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Clinical benefit of assessing cognitive function in frail patients with heart failure: a multicenter prospective cohort study

Session Nursing and Allied Health Professions Investigator Award

Speaker Kotaro Iwatsu

Congress : ESC Congress 2019

  • Topic : heart failure
  • Sub-topic : Chronic Heart Failure: Comorbidities
  • Session type : Special Session
  • FP Number : 296

Authors : K Iwatsu (Hirakata,JP), T Adachi (Nagoya,JP), K Kamisaka (Osaka,JP), Y Iida (Yatomi,JP), S Yamada (Nagoya,JP)

Authors:
K Iwatsu1 , T Adachi2 , K Kamisaka3 , Y Iida4 , S Yamada2 , 1Hirakata Kohsai Hospital, Department of Rehabilitation - Hirakata - Japan , 2Nagoya University Graduate School of Medicine, Department of Health Sciences - Nagoya - Japan , 3Kitano Hospital, Department of Rehabilitation - Osaka - Japan , 4Kainan Hospital, Department of Rehabilitation - Yatomi - Japan ,

On behalf: FLAGSHIP collaborators

Citation:

Background: Cognitive decline is highly prevalent in patients with heart failure (HF) and increases the risk of hospital readmission or mortality due to poor self-care ability. Although cognitive decline often coexists with physical frailty (PF) in HF, the clinical utility of combined assessment of both cognitive function and PF remains unclear. 

Purpose: The aim of this study was to examine the prognostic value of assessing cognitive function and PF in patients with HF.

Methods: This prospective study was performed as a multicenter cohort study in Japan (FLAGSHIP). We enrolled 1611 patients admitted for acute HF or exacerbation of chronic HF and who were able to walk at discharge. Patients with severe dementia [Mini-Mental State Examination (MMSE) scores <18], severe psychological disorders or less than 6-month life expectancy were excluded. From data at discharge, we collected data on cognitive function, PF, age, gender, New York Heart Association class, left ventricular ejection fraction, brain natriuretic peptide, estimate glomerular filtration rate, hemoglobin, depression (5-item geriatric depression scale =2) and comorbidities, including atrial fibrillation, diabetes mellitus, stroke, and hyponatremia. PF was defined as =2 of the followings based on our previous publication: usual walking speed <0.8 m/s; grip strength <26 kg (men) or <17 kg (women); Performance Measure of Activity in Daily Living-8 =21; body mass index <20 kg/m². Cognitive function was assessed by MMSE. We selected the optimal cutoff point of MMSE that predict a worse outcome by the receiver operating characteristic (ROC) curve analysis. Study outcome was a composite outcome of rehospitalization for worsening HF or all-cause mortality within 2 years after discharge. We used Cox proportional-hazard models to examine the association between the presence of cognitive decline and PF and 2-years prognosis, controlling for potential confound factors.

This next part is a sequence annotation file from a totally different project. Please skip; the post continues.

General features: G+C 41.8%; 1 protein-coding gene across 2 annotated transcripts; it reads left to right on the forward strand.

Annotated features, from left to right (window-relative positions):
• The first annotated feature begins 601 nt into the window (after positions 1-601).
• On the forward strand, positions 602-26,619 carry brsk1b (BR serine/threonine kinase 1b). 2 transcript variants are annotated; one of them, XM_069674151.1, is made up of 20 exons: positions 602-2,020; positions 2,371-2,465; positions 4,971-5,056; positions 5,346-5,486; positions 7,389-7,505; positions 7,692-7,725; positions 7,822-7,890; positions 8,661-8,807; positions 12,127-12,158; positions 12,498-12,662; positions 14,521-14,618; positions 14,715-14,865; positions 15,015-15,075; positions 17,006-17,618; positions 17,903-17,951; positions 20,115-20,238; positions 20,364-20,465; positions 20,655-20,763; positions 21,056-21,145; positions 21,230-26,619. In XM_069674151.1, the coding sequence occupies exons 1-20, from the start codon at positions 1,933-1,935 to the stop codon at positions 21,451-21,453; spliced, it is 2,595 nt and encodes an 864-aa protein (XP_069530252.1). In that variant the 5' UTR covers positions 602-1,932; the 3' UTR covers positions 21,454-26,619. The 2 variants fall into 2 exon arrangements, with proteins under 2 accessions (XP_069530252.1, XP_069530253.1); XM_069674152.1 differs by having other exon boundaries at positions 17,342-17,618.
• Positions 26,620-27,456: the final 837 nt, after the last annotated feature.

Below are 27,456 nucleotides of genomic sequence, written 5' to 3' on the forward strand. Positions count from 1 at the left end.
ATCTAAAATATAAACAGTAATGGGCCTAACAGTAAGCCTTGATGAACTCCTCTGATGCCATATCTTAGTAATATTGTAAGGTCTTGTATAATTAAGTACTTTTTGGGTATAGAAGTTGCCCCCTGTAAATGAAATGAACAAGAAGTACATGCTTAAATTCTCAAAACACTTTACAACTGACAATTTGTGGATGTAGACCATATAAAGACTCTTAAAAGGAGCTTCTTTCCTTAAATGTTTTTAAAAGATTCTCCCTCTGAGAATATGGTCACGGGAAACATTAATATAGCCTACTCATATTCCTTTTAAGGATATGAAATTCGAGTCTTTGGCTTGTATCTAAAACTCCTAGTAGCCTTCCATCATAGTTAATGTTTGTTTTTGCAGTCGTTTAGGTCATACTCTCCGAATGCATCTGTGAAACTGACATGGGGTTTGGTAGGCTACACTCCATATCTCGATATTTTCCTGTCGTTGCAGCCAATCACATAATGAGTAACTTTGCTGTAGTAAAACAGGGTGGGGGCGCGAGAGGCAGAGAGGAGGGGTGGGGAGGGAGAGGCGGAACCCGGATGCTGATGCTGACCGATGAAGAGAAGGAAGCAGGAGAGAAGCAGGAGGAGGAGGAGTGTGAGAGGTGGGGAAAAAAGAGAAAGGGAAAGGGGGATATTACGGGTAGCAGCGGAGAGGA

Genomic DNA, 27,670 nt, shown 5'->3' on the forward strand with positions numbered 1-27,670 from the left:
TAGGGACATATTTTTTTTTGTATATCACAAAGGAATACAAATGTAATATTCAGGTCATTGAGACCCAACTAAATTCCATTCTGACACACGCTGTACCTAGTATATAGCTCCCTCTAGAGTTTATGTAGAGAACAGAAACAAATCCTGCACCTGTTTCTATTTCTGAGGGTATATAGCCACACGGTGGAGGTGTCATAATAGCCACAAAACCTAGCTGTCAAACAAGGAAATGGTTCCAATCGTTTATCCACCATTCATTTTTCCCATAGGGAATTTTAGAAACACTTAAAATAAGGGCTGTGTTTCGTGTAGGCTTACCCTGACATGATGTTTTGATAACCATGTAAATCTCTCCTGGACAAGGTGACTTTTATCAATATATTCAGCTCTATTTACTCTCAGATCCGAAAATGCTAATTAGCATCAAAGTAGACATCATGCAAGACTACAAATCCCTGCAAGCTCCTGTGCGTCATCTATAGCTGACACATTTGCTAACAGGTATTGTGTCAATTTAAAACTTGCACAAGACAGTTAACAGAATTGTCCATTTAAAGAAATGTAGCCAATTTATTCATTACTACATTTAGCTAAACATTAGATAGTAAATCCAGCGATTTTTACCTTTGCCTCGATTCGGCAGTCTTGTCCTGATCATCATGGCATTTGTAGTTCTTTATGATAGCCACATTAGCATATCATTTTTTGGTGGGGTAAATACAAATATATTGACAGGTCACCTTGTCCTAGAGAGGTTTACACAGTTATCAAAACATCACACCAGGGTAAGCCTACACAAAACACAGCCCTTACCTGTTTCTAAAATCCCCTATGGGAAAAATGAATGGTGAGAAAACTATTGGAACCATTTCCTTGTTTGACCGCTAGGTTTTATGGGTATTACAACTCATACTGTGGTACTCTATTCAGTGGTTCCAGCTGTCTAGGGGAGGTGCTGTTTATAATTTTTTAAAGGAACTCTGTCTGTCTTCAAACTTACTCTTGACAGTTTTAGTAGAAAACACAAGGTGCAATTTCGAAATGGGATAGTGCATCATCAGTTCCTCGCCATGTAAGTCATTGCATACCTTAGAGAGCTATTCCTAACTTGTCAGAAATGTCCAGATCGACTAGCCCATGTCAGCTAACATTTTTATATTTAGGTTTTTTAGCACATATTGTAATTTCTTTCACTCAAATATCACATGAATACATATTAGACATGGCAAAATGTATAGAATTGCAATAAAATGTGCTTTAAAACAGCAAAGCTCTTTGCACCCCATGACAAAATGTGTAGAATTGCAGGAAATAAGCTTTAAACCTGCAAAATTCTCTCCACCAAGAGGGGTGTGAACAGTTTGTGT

Results: A total of 507 events (31.5%) were observed (400 HF rehospitalization, 27 cardiac death, 80 non-cardiac death). The optimal cutoff point of MMSE was 28 (the area under the ROC curve: 0.58, p<0.01, sensitivity: 71.0%, specificity: 41.0%). There was a significant difference in event-free survival across the groups stratified by cognitive decline (MMSE <28) and PF (Figure). After adjusting for all variables, coexistence of both cognitive decline and PF was independently associated with 2-years prognosis (hazard ratio: 1.52, 95% confidence interval: 1.19-1.94). 

Conclusion: Our data shows that even a slight decline in cognitive function leads to an increased risk of death or HF rehospitalization in frail patients with HF. Combined assessment both cognitive function and PF improves risk stratification for readmission and mortality in patients with HF.

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